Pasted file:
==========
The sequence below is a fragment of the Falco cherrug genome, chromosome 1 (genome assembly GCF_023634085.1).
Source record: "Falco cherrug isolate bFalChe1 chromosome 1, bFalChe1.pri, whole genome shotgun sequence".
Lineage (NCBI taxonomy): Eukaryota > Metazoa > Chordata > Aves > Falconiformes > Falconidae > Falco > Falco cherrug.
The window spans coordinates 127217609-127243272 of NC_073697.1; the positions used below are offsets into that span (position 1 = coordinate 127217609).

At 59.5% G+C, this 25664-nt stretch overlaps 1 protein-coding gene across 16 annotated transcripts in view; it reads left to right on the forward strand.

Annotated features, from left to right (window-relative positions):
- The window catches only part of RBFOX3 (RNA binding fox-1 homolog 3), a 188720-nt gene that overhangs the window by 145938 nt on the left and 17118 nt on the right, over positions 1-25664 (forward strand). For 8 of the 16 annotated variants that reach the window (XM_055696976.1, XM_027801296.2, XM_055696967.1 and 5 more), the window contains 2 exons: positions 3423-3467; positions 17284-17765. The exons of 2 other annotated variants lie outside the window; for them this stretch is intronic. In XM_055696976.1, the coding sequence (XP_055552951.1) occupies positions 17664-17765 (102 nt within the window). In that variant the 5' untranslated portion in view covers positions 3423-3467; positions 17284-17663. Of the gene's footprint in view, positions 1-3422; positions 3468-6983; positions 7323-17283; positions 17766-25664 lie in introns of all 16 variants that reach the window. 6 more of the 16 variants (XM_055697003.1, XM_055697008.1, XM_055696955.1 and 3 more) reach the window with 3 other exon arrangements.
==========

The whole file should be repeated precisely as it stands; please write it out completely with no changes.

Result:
The sequence below is a fragment of the Falco cherrug genome, chromosome 1 (genome assembly GCF_023634085.1).
Source record: "Falco cherrug isolate bFalChe1 chromosome 1, bFalChe1.pri, whole genome shotgun sequence".
Lineage (NCBI taxonomy): Eukaryota > Metazoa > Chordata > Aves > Falconiformes > Falconidae > Falco > Falco cherrug.
The window spans coordinates 127217609-127243272 of NC_073697.1; the positions used below are offsets into that span (position 1 = coordinate 127217609).

At 59.5% G+C, this 25664-nt stretch overlaps 1 protein-coding gene across 16 annotated transcripts in view; it reads left to right on the forward strand.

Annotated features, from left to right (window-relative positions):
- The window catches only part of RBFOX3 (RNA binding fox-1 homolog 3), a 188720-nt gene that overhangs the window by 145938 nt on the left and 17118 nt on the right, over positions 1-25664 (forward strand). For 8 of the 16 annotated variants that reach the window (XM_055696976.1, XM_027801296.2, XM_055696967.1 and 5 more), the window contains 2 exons: positions 3423-3467; positions 17284-17765. The exons of 2 other annotated variants lie outside the window; for them this stretch is intronic. In XM_055696976.1, the coding sequence (XP_055552951.1) occupies positions 17664-17765 (102 nt within the window). In that variant the 5' untranslated portion in view covers positions 3423-3467; positions 17284-17663. Of the gene's footprint in view, positions 1-3422; positions 3468-6983; positions 7323-17283; positions 17766-25664 lie in introns of all 16 variants that reach the window. 6 more of the 16 variants (XM_055697003.1, XM_055697008.1, XM_055696955.1 and 3 more) reach the window with 3 other exon arrangements.